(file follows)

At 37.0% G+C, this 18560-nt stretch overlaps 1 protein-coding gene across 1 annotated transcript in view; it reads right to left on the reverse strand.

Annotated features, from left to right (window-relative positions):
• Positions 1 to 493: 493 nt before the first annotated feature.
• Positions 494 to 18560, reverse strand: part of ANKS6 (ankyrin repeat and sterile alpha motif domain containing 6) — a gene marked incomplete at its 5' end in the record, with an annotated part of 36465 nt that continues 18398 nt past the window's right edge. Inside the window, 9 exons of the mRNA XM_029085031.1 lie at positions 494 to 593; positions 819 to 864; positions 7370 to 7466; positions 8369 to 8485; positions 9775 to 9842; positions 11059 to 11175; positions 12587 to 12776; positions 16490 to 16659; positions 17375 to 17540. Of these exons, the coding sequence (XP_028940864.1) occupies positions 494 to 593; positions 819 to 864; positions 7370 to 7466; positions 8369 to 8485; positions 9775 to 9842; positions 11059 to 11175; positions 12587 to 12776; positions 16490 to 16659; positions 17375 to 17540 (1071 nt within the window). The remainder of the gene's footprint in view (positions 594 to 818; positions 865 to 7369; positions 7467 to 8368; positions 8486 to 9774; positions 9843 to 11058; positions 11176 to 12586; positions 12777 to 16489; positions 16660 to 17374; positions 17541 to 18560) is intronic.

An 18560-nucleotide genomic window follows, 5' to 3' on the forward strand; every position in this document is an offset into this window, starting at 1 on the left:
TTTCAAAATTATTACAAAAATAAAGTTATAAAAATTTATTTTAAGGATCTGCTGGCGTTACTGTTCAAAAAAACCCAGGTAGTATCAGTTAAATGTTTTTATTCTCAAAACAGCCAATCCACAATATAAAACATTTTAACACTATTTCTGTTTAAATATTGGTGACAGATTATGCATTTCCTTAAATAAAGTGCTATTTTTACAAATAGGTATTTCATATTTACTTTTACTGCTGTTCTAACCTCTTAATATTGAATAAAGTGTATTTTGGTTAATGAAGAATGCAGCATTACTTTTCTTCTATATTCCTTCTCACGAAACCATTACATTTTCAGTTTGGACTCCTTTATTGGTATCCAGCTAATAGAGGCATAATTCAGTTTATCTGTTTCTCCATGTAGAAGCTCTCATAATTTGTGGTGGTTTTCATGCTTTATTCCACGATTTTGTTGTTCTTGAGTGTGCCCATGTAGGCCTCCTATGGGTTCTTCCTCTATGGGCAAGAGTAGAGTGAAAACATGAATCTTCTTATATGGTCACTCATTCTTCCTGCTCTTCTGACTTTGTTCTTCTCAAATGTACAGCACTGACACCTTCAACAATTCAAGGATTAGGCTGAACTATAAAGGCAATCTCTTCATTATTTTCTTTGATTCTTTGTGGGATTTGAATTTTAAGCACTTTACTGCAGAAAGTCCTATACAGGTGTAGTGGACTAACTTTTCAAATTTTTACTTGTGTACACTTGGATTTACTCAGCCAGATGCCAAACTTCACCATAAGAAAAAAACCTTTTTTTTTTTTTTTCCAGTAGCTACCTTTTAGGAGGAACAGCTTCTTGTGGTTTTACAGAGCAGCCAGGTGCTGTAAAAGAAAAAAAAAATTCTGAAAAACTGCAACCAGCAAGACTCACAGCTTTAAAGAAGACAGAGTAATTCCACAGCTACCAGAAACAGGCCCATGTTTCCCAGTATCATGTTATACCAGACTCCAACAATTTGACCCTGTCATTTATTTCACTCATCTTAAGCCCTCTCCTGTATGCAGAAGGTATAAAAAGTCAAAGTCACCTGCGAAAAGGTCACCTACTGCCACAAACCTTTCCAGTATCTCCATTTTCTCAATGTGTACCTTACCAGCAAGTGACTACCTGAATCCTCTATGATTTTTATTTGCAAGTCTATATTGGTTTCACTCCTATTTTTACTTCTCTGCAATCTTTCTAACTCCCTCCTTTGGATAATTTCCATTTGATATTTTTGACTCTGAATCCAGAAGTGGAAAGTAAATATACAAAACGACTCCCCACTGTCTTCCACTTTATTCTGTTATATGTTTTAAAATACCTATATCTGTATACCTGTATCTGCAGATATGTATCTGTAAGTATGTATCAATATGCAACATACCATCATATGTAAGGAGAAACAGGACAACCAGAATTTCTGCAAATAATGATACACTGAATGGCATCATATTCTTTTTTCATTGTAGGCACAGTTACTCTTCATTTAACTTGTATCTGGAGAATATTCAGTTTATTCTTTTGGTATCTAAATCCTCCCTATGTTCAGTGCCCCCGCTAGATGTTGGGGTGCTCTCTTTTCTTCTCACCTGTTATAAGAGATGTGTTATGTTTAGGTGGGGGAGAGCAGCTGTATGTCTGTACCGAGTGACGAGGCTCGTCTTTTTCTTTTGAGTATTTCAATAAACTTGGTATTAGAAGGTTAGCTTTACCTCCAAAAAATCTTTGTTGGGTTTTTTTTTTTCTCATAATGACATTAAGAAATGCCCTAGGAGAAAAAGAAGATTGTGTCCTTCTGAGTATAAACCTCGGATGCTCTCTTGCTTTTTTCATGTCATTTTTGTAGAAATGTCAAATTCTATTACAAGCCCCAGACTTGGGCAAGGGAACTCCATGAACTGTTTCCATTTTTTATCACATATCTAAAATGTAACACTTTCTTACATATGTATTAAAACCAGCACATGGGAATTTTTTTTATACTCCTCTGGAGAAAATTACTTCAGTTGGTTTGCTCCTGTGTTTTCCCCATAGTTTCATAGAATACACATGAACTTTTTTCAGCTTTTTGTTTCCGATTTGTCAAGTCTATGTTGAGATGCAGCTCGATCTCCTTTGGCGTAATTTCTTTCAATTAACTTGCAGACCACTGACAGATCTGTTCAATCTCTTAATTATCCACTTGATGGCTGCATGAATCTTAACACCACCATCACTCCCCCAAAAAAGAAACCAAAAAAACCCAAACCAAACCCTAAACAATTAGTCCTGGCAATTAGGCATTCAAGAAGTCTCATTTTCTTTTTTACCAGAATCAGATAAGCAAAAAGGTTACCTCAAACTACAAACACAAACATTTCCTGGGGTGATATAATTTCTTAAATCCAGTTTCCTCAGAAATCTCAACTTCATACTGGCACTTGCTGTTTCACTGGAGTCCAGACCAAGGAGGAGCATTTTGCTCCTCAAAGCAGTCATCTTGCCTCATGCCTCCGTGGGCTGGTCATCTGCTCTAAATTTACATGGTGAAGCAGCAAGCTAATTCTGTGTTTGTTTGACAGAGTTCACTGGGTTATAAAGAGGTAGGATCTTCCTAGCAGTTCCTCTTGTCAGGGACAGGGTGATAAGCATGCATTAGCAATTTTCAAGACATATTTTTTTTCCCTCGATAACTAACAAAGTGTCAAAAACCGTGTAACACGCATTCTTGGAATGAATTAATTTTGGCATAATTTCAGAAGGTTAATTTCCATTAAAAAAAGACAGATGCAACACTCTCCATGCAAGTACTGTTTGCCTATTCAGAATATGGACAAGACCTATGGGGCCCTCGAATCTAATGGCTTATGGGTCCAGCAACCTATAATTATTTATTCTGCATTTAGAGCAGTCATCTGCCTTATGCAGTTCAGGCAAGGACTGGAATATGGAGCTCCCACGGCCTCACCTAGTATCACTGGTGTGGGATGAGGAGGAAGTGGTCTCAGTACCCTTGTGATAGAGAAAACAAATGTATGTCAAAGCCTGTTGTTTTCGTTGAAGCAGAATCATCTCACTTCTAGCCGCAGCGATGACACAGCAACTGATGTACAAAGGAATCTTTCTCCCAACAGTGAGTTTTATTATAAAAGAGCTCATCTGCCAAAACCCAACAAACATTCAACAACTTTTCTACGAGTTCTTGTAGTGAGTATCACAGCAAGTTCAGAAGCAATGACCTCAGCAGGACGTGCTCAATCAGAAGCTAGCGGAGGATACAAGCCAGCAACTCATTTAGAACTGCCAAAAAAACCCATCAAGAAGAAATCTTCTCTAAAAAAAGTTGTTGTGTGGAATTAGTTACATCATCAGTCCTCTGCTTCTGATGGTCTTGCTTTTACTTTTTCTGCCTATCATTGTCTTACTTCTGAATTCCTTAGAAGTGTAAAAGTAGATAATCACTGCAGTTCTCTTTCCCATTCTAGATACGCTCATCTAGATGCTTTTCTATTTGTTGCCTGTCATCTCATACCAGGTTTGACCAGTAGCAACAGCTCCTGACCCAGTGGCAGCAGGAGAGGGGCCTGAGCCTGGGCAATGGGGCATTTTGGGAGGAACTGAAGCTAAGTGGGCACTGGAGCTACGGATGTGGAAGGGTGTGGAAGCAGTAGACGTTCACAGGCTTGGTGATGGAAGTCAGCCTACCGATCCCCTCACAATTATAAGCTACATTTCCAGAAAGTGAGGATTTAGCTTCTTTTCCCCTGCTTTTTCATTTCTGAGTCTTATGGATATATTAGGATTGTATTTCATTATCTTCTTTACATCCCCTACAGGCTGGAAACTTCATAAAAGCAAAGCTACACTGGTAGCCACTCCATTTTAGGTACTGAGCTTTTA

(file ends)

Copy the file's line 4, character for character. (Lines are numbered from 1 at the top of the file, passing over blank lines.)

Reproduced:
• Positions 494 to 18560, reverse strand: part of ANKS6 (ankyrin repeat and sterile alpha motif domain containing 6) — a gene marked incomplete at its 5' end in the record, with an annotated part of 36465 nt that continues 18398 nt past the window's right edge. Inside the window, 9 exons of the mRNA XM_029085031.1 lie at positions 494 to 593; positions 819 to 864; positions 7370 to 7466; positions 8369 to 8485; positions 9775 to 9842; positions 11059 to 11175; positions 12587 to 12776; positions 16490 to 16659; positions 17375 to 17540. Of these exons, the coding sequence (XP_028940864.1) occupies positions 494 to 593; positions 819 to 864; positions 7370 to 7466; positions 8369 to 8485; positions 9775 to 9842; positions 11059 to 11175; positions 12587 to 12776; positions 16490 to 16659; positions 17375 to 17540 (1071 nt within the window). The remainder of the gene's footprint in view (positions 594 to 818; positions 865 to 7369; positions 7467 to 8368; positions 8486 to 9774; positions 9843 to 11058; positions 11176 to 12586; positions 12777 to 16489; positions 16660 to 17374; positions 17541 to 18560) is intronic.